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Reasons You May Need a Spousal Support Modification

Years ago, just about anyone could receive spousal support as part of their divorce settlement. However, today, many states, including Massachusetts, have instated more guidelines to determine who will receive alimony. In general terms, short-term marriages will not qualify, though the courts may consider income discrepencies, the health of the parties and other factors in making a final decision. Regardless of that decision, though, there are reasons why you may need to modify the results.

Remarriage
In many cases, if the spouse who is receiving the support marries or moves in with someone else before the alimony period ends, the support should immediately end. However, it is often up to the payer to take the other party to court to put an end to the support officially through the courts. This reason is one of the easiest ones to prove, eliminating the support payments from the date of the marriage.

Failure to Pay
Not everyone will readily pay the amount of money ordered by the court. If your ex has been ordered to pay you spousal support and those payments have fallen behind, it may be time to talk to a lawyer. While you aren’t likely to gain more money from taking your ex back to court over the missed payments, the judge can increase the amount your ex has to pay each month. Garnishment may also be an option to help you obtain the money you are entitled to. [Read more…]

How Is Spousal Support Determined In Massachusetts?

One of the most common questions when going through a divorce is about spousal support. Spousal support is often called alimony, and it is a word that many people hear but don’t quite understand. When you hear about divorces involving famous people, most often there are large amounts of money named. You may hear about alimony payments in the millions when a movie star divorces, or in cases of people who are very rich. But what if you or your spouse don’t earn more than six figures? Does alimony still come into play? The answer is simply that it could. Alimony is based on the financial situation of each spouse.

In Massachusetts, alimony can be awarded to either spouse, and is gender neutral. The judge bases the decision on several factors such as –

  • How long the marriage lasted
  • The age and health of each spouse
  • The income of each spouse
  • Employability or employment of each spouse
  • Any training required for one spouse to find employment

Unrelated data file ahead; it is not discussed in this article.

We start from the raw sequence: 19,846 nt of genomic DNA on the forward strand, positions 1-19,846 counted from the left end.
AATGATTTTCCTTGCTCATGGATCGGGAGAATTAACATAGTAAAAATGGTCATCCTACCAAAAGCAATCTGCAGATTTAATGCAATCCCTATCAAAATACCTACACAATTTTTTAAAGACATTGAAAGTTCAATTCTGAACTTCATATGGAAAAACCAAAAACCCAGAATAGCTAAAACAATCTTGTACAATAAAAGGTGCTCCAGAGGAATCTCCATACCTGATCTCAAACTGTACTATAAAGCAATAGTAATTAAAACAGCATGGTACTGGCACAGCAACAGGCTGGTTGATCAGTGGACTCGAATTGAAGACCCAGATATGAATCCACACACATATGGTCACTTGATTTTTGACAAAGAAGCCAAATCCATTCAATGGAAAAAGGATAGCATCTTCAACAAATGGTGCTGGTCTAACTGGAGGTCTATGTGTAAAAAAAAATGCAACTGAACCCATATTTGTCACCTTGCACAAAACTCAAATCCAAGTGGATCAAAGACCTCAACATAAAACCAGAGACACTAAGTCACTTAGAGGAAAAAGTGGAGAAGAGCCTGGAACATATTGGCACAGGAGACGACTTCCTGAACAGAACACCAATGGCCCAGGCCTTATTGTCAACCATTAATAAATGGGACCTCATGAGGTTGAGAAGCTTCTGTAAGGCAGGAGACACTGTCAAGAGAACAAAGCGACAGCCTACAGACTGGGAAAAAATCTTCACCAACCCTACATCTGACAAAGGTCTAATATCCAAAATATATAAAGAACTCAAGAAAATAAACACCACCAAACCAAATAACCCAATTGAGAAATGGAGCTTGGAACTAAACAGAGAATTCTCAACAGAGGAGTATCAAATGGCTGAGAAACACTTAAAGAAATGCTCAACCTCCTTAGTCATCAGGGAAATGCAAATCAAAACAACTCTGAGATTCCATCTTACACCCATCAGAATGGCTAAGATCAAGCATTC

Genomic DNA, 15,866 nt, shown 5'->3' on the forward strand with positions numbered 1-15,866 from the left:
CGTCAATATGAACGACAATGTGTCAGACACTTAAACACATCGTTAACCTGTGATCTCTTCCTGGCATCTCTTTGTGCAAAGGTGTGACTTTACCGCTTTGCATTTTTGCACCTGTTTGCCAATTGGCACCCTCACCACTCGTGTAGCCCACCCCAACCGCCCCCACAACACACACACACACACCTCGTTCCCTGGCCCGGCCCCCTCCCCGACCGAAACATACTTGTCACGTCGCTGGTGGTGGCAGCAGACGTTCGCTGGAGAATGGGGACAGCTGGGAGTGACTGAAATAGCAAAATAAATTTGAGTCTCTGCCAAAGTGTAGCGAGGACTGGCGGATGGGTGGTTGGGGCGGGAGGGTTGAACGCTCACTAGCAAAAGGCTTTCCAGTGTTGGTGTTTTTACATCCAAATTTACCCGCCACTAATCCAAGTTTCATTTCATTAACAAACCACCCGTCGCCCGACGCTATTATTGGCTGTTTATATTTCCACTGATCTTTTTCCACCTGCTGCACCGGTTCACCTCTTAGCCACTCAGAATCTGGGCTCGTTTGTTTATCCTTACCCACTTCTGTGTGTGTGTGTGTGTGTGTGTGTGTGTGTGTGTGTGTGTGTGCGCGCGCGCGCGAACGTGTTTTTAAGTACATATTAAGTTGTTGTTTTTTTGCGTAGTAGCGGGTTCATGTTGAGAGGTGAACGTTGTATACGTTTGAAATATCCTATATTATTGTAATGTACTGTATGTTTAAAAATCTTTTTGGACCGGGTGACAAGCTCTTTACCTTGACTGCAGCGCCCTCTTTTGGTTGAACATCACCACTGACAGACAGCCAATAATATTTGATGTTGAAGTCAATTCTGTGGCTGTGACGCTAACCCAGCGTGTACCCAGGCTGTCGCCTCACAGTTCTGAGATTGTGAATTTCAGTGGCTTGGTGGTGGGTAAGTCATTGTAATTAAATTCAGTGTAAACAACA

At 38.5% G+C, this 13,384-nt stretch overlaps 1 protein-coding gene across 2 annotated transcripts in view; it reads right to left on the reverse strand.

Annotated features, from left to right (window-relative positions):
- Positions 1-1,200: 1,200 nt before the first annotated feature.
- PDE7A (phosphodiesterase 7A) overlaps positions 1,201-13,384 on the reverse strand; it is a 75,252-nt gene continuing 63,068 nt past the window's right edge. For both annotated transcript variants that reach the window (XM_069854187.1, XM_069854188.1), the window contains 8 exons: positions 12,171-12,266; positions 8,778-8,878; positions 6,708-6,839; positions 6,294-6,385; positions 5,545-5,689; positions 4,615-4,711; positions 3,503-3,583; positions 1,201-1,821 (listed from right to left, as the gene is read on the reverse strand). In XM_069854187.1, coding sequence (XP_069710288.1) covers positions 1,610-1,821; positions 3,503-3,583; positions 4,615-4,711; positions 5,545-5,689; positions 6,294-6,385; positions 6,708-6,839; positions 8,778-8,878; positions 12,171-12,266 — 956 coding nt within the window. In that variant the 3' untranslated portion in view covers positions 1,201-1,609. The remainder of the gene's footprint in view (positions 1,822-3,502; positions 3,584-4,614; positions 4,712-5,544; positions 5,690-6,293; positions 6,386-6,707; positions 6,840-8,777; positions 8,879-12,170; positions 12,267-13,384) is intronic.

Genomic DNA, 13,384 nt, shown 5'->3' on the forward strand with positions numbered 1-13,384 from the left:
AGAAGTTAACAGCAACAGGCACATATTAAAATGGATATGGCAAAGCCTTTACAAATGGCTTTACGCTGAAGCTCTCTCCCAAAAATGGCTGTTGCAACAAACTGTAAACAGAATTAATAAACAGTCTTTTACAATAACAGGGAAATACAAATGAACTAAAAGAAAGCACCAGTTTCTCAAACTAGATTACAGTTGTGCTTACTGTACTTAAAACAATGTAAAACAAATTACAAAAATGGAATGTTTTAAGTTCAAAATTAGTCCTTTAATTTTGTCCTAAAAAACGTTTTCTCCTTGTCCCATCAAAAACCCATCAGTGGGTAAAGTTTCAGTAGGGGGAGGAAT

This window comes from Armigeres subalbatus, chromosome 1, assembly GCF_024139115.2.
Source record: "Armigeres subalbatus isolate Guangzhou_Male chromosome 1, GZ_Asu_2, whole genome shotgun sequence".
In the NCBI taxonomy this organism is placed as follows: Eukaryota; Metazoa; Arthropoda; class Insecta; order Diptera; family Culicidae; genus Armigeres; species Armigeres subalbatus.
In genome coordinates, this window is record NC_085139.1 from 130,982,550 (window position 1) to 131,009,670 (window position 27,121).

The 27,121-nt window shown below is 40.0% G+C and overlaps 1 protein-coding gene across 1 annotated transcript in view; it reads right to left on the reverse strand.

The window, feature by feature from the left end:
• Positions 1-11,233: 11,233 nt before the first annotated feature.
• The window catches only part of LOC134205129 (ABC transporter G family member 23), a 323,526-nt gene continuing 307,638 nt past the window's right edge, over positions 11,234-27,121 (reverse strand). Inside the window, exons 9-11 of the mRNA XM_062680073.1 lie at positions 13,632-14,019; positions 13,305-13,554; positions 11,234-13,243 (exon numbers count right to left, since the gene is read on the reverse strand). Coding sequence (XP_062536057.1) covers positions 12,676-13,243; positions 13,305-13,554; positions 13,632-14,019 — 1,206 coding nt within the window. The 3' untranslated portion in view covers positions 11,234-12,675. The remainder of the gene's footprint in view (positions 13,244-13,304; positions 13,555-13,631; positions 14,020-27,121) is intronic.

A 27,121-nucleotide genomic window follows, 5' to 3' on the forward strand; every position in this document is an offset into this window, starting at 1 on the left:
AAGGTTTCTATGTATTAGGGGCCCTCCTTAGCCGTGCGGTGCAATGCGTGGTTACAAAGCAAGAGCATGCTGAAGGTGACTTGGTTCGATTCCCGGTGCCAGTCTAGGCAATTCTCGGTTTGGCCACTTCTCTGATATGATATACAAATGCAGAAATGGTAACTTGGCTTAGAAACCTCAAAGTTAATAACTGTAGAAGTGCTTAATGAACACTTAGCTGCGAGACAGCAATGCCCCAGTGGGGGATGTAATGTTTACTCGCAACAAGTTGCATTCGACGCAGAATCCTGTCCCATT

• The contribution of each spouse to the marriage
  • The standard of living during the marriage
  • Any lost opportunity of a spouse during marriage

[Read more…]

How to Protect Your Credit Through Divorce

Divorce can be very emotional and quite often important tasks fall through the cracks. Protecting your credit is important and should be a priority. Here are a few tips to help you protect your credit through divorce.

1. Take inventory. Pull your credit report to get an idea of everything that is out there. Be aware that some lines of credit may not be reported to a credit bureau. For example, you may have a credit account with your dentist office or other private service provider. Look through past records to try to identify any creditor you may have overlooked that is not on your credit report.

2. Remove your spouse as an authorized user. Your credit report will note who is an authorized user on an account. Leaving your spouse as an authorized user is dangerous. It gives them the authority to charge, but not the responsibility for the debt. You can have them removed by simply calling the credit card company. Additionally, it’s just as important for you to be removed as an authorized user on your spouse’s accounts. If your spouse does not pay, that unsettled debt can be reflected on your credit report. If your spouse refuses to do it, call the credit card company yourself. If they will not allow you to remove yourself, contact the credit reporting agency and dispute their including it on your credit report.

3. Separate joint accounts. This can be more difficult. The details of separating joint accounts will vary depending on the divorce settlement. For example, the person who stays in the house may be responsible for paying the mortgage. If this is the case, it would be best to refinance into the responsible person’s name. If it’s not possible to separate a joint account, add conditions to your divorce settlement to protect yourself. For example, if your spouse is going to miss a payment, they must notify you in advance. It’s not fair for you to make the payment, but doing so will protect your credit. Keep track of those instances so you can recover the funds in court at a later time. Ask the lender to send a copy of the statement to both of you, so you can keep track of any delinquencies. [Read more…]